Authors who have contributed to the creation and establishment of this genre include:
- Alex Dahl
- Kjell Ola Dahl
- Thomas Enger
- Karin Fossum
- Anne Holt
- Jørn Lier Horst
- Hans Olav Lahlum
- Christer Mjåset
- Jo Nesbø
- Pernille Rygg
- Gunnar Staalesen
- Frode Sander Øien (Samuel Bjørk)
- Jan Arnald (Arne Dahl)
- Karin Alvtegen
- Majgull Axelsson
- Annika Bryn
- LiseLotte Divelli
- Åke Edwardson
- Kerstin Ekman
- Kjell Eriksson
- Börge Hellström
- Anna Jansson
- P. C. Jersild
- Mari Jungstedt
- Mons Kallentoft
- Robert Karjel
- Camilla Läckberg
- Jens Lapidus
- Stieg Larsson
- Åsa Larsson
- Göran Lundin
- Henning Mankell
- Liza Marklund
- Anders de la Motte
- Håkan Nesser
- Leif G. W. Persson
- Anders Roslund
- Carl-Johan Vallgren
- Maj Sjöwall and Per Wahlöö
- Johan Theorin
- Helene Tursten
- Lars Kepler
- Detective Varg series, lighthearted stories set in Sweden and described as "Scandi blanc"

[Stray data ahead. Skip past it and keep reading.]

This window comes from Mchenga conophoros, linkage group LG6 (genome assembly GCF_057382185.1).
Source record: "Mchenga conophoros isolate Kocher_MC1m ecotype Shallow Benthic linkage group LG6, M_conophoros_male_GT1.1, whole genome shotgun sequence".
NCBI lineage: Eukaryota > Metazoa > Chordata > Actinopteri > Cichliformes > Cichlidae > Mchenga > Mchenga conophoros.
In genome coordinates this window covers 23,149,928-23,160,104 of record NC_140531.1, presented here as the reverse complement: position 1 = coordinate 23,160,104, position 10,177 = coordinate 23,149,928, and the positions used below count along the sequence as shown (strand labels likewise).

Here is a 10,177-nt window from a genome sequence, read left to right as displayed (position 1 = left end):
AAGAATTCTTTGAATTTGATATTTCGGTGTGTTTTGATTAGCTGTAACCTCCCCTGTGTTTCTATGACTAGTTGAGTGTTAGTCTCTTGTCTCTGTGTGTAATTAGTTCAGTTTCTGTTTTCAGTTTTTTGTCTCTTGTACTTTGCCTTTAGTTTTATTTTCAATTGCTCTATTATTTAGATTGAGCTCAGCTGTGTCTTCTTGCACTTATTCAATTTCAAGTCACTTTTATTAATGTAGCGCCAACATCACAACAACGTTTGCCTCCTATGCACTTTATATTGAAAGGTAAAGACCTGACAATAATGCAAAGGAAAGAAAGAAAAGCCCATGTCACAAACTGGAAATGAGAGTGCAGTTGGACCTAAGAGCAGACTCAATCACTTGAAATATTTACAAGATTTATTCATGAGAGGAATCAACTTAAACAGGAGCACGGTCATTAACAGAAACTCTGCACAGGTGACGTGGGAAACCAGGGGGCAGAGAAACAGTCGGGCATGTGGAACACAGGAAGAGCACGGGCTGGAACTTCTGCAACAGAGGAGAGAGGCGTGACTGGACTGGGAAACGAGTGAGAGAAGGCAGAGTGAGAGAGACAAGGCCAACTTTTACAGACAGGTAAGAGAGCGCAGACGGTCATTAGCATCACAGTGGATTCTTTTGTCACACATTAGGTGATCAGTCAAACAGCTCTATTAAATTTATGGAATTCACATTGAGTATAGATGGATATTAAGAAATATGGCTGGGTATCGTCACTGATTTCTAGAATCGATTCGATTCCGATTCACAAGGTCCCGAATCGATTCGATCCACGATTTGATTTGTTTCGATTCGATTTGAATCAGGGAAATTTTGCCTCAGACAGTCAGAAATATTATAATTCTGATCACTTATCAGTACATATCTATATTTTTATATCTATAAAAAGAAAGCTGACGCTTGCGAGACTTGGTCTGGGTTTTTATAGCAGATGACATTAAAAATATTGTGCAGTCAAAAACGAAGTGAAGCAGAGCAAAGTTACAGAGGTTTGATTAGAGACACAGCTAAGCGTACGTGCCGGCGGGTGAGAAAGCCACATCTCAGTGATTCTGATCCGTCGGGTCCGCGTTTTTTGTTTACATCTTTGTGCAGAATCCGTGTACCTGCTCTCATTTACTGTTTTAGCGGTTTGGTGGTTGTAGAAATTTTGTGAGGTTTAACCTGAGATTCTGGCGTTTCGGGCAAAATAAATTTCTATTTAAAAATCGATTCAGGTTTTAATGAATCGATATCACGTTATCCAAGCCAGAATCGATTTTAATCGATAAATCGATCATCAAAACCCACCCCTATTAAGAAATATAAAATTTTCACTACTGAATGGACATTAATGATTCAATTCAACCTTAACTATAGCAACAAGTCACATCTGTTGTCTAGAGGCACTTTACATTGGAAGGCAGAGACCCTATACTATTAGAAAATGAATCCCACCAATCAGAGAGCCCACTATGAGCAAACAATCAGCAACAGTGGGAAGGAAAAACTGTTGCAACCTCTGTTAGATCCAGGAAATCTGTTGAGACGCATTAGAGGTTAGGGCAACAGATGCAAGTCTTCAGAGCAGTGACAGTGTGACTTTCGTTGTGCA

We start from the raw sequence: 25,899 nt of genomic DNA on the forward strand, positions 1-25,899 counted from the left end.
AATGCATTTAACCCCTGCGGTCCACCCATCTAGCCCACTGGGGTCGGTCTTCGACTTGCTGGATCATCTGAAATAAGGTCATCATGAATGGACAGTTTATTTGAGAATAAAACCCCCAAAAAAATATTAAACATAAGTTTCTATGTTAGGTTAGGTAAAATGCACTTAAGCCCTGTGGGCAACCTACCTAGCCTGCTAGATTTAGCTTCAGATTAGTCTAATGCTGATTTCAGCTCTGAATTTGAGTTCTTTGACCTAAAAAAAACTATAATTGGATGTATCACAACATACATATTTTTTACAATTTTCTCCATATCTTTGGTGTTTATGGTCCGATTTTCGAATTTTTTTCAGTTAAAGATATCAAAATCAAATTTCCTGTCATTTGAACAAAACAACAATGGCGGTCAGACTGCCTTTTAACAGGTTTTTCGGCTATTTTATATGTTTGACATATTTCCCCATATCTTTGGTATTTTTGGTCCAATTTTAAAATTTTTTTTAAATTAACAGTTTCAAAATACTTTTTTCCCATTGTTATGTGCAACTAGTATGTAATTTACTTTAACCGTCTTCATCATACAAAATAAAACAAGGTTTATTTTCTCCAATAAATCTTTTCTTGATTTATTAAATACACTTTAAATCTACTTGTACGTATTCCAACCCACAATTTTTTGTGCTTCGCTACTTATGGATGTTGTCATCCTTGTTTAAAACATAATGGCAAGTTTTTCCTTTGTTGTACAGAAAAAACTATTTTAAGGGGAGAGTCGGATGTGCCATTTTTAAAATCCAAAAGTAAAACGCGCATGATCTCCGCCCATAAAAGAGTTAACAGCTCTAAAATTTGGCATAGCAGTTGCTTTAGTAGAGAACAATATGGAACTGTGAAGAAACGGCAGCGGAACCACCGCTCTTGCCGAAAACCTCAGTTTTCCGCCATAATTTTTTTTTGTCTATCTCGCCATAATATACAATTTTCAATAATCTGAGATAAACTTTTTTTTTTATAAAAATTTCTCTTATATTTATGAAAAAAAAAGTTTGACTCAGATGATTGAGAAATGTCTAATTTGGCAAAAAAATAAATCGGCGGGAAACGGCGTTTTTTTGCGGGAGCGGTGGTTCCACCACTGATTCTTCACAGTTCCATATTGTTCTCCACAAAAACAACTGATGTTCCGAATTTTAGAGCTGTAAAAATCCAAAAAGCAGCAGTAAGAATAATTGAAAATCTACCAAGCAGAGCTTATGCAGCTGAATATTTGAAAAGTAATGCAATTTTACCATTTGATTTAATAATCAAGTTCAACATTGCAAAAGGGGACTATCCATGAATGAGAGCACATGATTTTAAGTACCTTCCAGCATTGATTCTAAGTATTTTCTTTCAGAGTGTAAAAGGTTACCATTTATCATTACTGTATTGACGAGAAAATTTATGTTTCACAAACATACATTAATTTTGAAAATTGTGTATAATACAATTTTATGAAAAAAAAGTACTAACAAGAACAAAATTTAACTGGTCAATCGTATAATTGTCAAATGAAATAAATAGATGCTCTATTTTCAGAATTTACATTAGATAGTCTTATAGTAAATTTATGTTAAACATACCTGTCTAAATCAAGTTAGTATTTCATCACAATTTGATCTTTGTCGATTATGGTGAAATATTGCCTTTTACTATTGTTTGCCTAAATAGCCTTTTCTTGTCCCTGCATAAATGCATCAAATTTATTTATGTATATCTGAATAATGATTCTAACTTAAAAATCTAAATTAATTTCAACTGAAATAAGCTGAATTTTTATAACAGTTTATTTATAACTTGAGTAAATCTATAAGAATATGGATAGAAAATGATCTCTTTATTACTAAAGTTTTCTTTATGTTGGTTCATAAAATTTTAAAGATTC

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- The Futon Critic. 11/13/20. Acclaimed Icelandic Series "Trapped" Gets a Sequel Season and Goes to Netflix. http://www.thefutoncritic.com/news/2020/11/13/acclaimed-icelandic-series-trapped-gets-a-sequel-season-and-goes-to-netflix-488204/20201113netflix01/
- Dan Webster. “More Nordic noir: Finland’s series “Bordertown.” The Spokesman-Review. Wed., Aug. 26, 2020. https://www.spokesman.com/7blog/2020/aug/26/more-nordic-noir-finlands-series-bordertown/